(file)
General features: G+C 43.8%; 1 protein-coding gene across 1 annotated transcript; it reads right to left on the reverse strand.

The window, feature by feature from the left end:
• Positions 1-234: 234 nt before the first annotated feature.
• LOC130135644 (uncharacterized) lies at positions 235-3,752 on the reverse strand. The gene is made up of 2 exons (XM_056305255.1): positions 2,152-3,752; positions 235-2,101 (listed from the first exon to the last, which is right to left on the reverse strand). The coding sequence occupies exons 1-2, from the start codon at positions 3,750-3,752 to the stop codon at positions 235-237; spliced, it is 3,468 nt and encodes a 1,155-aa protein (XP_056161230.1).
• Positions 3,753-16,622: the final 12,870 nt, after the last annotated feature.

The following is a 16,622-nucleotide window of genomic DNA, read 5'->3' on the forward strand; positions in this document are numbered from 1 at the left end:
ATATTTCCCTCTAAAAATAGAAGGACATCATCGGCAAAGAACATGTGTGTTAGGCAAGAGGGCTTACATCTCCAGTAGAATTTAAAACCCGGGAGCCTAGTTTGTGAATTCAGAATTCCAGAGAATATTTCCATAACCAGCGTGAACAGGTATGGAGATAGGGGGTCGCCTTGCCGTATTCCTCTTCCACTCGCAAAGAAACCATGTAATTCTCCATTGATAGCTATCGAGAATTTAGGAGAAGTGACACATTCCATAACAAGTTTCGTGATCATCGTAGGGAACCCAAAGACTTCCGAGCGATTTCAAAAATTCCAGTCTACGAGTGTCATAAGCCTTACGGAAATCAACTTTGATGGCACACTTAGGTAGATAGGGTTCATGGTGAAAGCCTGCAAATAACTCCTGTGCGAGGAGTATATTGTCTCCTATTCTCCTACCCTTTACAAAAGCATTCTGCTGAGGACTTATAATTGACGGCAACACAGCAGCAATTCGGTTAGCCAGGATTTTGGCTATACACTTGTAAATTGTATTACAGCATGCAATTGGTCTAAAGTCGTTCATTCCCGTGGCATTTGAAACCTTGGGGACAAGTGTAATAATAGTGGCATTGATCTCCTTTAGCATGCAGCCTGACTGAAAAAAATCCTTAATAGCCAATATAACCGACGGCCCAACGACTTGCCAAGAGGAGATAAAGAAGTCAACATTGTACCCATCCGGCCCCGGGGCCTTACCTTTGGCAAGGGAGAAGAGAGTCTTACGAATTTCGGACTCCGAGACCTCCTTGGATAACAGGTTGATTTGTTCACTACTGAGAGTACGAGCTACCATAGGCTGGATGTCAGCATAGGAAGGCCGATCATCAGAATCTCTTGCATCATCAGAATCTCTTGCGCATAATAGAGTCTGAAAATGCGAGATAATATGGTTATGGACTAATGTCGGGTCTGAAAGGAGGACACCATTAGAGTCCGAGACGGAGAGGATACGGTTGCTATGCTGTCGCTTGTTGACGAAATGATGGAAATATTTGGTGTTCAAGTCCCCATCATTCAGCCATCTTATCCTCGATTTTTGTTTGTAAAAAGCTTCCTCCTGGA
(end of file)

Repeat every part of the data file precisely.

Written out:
General features: G+C 43.8%; 1 protein-coding gene across 1 annotated transcript; it reads right to left on the reverse strand.

The window, feature by feature from the left end:
• Positions 1-234: 234 nt before the first annotated feature.
• LOC130135644 (uncharacterized) lies at positions 235-3,752 on the reverse strand. The gene is made up of 2 exons (XM_056305255.1): positions 2,152-3,752; positions 235-2,101 (listed from the first exon to the last, which is right to left on the reverse strand). The coding sequence occupies exons 1-2, from the start codon at positions 3,750-3,752 to the stop codon at positions 235-237; spliced, it is 3,468 nt and encodes a 1,155-aa protein (XP_056161230.1).
• Positions 3,753-16,622: the final 12,870 nt, after the last annotated feature.

The following is a 16,622-nucleotide window of genomic DNA, read 5'->3' on the forward strand; positions in this document are numbered from 1 at the left end:
ATATTTCCCTCTAAAAATAGAAGGACATCATCGGCAAAGAACATGTGTGTTAGGCAAGAGGGCTTACATCTCCAGTAGAATTTAAAACCCGGGAGCCTAGTTTGTGAATTCAGAATTCCAGAGAATATTTCCATAACCAGCGTGAACAGGTATGGAGATAGGGGGTCGCCTTGCCGTATTCCTCTTCCACTCGCAAAGAAACCATGTAATTCTCCATTGATAGCTATCGAGAATTTAGGAGAAGTGACACATTCCATAACAAGTTTCGTGATCATCGTAGGGAACCCAAAGACTTCCGAGCGATTTCAAAAATTCCAGTCTACGAGTGTCATAAGCCTTACGGAAATCAACTTTGATGGCACACTTAGGTAGATAGGGTTCATGGTGAAAGCCTGCAAATAACTCCTGTGCGAGGAGTATATTGTCTCCTATTCTCCTACCCTTTACAAAAGCATTCTGCTGAGGACTTATAATTGACGGCAACACAGCAGCAATTCGGTTAGCCAGGATTTTGGCTATACACTTGTAAATTGTATTACAGCATGCAATTGGTCTAAAGTCGTTCATTCCCGTGGCATTTGAAACCTTGGGGACAAGTGTAATAATAGTGGCATTGATCTCCTTTAGCATGCAGCCTGACTGAAAAAAATCCTTAATAGCCAATATAACCGACGGCCCAACGACTTGCCAAGAGGAGATAAAGAAGTCAACATTGTACCCATCCGGCCCCGGGGCCTTACCTTTGGCAAGGGAGAAGAGAGTCTTACGAATTTCGGACTCCGAGACCTCCTTGGATAACAGGTTGATTTGTTCACTACTGAGAGTACGAGCTACCATAGGCTGGATGTCAGCATAGGAAGGCCGATCATCAGAATCTCTTGCATCATCAGAATCTCTTGCGCATAATAGAGTCTGAAAATGCGAGATAATATGGTTATGGACTAATGTCGGGTCTGAAAGGAGGACACCATTAGAGTCCGAGACGGAGAGGATACGGTTGCTATGCTGTCGCTTGTTGACGAAATGATGGAAATATTTGGTGTTCAAGTCCCCATCATTCAGCCATCTTATCCTCGATTTTTGTTTGTAAAAAGCTTCCTCCTGGA